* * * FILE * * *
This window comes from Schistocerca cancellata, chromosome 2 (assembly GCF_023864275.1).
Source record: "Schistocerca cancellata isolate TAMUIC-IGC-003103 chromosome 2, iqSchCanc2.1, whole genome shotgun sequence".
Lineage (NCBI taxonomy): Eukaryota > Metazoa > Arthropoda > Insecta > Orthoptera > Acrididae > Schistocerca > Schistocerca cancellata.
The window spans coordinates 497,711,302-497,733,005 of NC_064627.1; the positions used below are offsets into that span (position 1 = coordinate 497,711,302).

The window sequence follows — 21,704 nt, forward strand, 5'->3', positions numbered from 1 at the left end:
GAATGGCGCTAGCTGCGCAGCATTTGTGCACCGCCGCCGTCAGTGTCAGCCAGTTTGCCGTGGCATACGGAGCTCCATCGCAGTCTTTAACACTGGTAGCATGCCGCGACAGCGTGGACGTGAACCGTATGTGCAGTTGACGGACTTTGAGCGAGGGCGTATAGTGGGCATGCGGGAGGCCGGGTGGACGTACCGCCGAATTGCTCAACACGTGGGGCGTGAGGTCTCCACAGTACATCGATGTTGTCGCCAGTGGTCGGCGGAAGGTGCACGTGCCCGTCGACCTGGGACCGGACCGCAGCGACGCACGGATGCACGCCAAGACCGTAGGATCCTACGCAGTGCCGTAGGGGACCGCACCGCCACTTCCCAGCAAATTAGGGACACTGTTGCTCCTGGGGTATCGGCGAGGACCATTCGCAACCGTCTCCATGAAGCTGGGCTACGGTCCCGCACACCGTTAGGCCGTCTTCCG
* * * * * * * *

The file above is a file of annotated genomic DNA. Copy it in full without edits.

This window comes from Schistocerca cancellata, chromosome 2 (assembly GCF_023864275.1).
Source record: "Schistocerca cancellata isolate TAMUIC-IGC-003103 chromosome 2, iqSchCanc2.1, whole genome shotgun sequence".
Lineage (NCBI taxonomy): Eukaryota > Metazoa > Arthropoda > Insecta > Orthoptera > Acrididae > Schistocerca > Schistocerca cancellata.
The window spans coordinates 497,711,302-497,733,005 of NC_064627.1; the positions used below are offsets into that span (position 1 = coordinate 497,711,302).

The window sequence follows — 21,704 nt, forward strand, 5'->3', positions numbered from 1 at the left end:
GAATGGCGCTAGCTGCGCAGCATTTGTGCACCGCCGCCGTCAGTGTCAGCCAGTTTGCCGTGGCATACGGAGCTCCATCGCAGTCTTTAACACTGGTAGCATGCCGCGACAGCGTGGACGTGAACCGTATGTGCAGTTGACGGACTTTGAGCGAGGGCGTATAGTGGGCATGCGGGAGGCCGGGTGGACGTACCGCCGAATTGCTCAACACGTGGGGCGTGAGGTCTCCACAGTACATCGATGTTGTCGCCAGTGGTCGGCGGAAGGTGCACGTGCCCGTCGACCTGGGACCGGACCGCAGCGACGCACGGATGCACGCCAAGACCGTAGGATCCTACGCAGTGCCGTAGGGGACCGCACCGCCACTTCCCAGCAAATTAGGGACACTGTTGCTCCTGGGGTATCGGCGAGGACCATTCGCAACCGTCTCCATGAAGCTGGGCTACGGTCCCGCACACCGTTAGGCCGTCTTCCG